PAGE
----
WITH Mother's Day (March 14) fast approaching, thoughts rightly turn to all those hard working mums. Well, please spare a thought for Britain's hardest working mother - the dairy cow.

She suffers the dual burden of being milked while pregnant seven months of the year. Cows - just like human mothers - produce milk to feed their babies, and she produces up to 120 exhausting pints a day. For us to drink that milk the baby is taken away from her - year after year. Imagine the heartache if that was your child? The only thanks she gets after five years of service is to be sent to the slaughterhouse when her productivity drops.

Unbelievably, things are set to get worse for this most over-worked of all farmed animals. Britain is fast adopting the American zero-grazing system as a way of squeezing every last drop out of Britain's dairy cows. A new unit in Lincolnshire is set to house over 8,000 cows - and if this goes ahead it will be the first of many that might spring up in your area. Zero-grazing is as it sounds: cows spend most of the year inside away from pasture and sunshine; the only time they leave their sheds is to be milked three times a day. After condemning chickens, pigs and ducks to Britain's intensive units, are we so reckless and stupid that we are now forcing dairy cows to join the factory farmed millions?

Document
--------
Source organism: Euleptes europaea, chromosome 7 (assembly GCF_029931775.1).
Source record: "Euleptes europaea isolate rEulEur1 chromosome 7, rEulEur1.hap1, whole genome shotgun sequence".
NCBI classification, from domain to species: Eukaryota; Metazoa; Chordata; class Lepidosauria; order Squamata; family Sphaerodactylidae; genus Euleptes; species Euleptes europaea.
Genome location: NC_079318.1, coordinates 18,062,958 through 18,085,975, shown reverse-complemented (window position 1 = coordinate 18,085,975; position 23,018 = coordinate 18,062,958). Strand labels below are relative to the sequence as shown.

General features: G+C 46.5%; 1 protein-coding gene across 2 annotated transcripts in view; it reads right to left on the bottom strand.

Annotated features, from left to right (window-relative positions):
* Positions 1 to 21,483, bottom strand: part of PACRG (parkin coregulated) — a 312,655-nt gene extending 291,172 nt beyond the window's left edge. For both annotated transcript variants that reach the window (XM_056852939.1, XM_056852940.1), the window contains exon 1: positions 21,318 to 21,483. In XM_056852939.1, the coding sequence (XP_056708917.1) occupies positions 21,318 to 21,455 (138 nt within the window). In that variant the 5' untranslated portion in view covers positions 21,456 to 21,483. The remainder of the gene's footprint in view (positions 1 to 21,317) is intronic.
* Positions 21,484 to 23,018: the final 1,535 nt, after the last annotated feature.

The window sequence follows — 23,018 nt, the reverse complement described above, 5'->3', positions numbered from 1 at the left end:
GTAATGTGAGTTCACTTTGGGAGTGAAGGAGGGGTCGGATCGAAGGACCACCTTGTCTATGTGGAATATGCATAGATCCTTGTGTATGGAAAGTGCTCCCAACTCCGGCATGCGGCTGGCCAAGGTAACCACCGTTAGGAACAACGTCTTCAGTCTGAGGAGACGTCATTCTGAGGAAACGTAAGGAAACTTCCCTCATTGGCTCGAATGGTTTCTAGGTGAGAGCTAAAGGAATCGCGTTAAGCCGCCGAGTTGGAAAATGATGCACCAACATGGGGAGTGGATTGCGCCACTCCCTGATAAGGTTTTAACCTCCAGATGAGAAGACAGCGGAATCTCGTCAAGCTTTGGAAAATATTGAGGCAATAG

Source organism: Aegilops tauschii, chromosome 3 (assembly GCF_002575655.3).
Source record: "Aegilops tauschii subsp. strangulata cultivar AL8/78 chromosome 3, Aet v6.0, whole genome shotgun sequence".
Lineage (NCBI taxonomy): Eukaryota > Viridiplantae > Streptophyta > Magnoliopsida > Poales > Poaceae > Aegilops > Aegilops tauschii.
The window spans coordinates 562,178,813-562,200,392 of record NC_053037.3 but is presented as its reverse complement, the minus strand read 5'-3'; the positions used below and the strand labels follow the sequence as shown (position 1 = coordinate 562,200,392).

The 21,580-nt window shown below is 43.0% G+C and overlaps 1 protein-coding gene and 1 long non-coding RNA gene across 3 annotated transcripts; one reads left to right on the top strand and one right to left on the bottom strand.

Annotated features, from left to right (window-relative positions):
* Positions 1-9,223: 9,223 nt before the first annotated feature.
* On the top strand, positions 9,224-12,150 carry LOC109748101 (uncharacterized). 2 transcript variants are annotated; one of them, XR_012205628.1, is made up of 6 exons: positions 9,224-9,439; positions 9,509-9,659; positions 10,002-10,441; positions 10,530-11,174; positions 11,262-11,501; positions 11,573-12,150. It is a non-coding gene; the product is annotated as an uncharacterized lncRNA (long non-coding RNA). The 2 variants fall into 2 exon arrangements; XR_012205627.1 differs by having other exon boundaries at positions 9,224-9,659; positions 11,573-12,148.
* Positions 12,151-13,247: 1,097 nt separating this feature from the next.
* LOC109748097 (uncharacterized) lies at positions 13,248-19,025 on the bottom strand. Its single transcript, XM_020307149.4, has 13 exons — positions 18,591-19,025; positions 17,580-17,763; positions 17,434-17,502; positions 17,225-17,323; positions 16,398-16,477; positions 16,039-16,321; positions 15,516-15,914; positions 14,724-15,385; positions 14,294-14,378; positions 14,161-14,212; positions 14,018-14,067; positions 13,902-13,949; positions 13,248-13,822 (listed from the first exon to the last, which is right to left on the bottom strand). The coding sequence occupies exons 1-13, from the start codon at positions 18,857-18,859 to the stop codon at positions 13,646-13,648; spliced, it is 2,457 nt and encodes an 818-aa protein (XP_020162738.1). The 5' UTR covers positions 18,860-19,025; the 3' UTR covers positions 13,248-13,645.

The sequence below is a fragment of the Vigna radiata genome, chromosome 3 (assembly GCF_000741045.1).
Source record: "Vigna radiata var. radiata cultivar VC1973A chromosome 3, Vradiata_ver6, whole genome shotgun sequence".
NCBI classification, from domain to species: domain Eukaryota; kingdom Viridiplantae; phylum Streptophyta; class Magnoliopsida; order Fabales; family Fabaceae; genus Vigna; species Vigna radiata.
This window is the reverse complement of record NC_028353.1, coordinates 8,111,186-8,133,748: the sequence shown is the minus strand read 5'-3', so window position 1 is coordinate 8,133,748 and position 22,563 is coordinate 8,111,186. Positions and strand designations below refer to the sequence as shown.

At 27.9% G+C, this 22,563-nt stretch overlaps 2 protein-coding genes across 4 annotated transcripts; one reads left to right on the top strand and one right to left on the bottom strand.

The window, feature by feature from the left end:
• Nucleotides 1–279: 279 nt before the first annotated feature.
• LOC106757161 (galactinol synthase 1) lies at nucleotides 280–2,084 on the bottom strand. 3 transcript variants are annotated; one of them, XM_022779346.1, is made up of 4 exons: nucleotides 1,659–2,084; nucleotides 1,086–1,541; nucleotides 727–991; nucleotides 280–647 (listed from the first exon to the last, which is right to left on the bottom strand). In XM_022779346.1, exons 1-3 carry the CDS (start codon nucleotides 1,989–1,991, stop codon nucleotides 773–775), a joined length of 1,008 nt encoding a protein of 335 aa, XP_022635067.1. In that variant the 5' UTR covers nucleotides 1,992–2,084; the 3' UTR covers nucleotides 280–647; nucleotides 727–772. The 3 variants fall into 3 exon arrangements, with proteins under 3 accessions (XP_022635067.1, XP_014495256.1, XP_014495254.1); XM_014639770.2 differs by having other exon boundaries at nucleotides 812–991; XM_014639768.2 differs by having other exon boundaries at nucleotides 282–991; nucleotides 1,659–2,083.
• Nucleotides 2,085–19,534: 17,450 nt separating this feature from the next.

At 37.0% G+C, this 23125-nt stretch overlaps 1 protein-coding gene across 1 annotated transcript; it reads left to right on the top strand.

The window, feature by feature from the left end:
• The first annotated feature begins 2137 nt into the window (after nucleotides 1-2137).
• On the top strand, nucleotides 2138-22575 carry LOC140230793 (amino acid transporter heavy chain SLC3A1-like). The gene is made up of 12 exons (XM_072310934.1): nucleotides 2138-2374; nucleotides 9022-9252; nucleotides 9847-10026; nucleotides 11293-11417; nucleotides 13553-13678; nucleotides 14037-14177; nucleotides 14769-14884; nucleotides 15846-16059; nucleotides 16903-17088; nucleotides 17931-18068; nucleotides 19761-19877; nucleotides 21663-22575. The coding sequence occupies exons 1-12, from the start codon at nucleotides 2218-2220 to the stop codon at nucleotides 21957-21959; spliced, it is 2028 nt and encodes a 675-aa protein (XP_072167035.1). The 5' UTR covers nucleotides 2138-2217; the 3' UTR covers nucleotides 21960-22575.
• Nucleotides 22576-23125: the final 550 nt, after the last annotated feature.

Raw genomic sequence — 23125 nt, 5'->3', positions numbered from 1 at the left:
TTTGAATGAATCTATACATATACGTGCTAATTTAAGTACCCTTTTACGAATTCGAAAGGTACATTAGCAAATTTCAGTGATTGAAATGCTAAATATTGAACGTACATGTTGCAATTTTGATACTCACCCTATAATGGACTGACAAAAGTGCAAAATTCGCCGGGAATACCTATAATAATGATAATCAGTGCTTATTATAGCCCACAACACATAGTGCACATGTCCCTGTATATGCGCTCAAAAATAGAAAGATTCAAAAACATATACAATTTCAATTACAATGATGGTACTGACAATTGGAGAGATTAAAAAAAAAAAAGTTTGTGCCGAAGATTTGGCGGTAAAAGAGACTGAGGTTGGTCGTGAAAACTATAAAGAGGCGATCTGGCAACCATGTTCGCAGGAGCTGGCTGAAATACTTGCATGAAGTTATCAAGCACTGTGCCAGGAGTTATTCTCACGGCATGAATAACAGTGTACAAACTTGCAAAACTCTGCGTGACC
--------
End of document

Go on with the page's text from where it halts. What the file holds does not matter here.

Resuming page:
Even if you don't agree with factory farming dairy cows, if you drink milk there will be no way of knowing if that milk comes from one of these prison-like units. Even less intensive dairy farming still has unavoidable welfare problems. The only way to be sure that you are not contributing to cruelty is to not drink milk at all and take a plant-based alternative instead.

Give Britain's hardest working mother a break this year - say "No!" to dairy. For more on Britain's intensive dairy farming visit www.milkmyths.org.uk and for lots of cruelty-free vegan recipe ideas visit www.viva.org.uk/recipes.

JULIET GELLATLEY Founder and director Viva!

York Court Wilder Street Bristol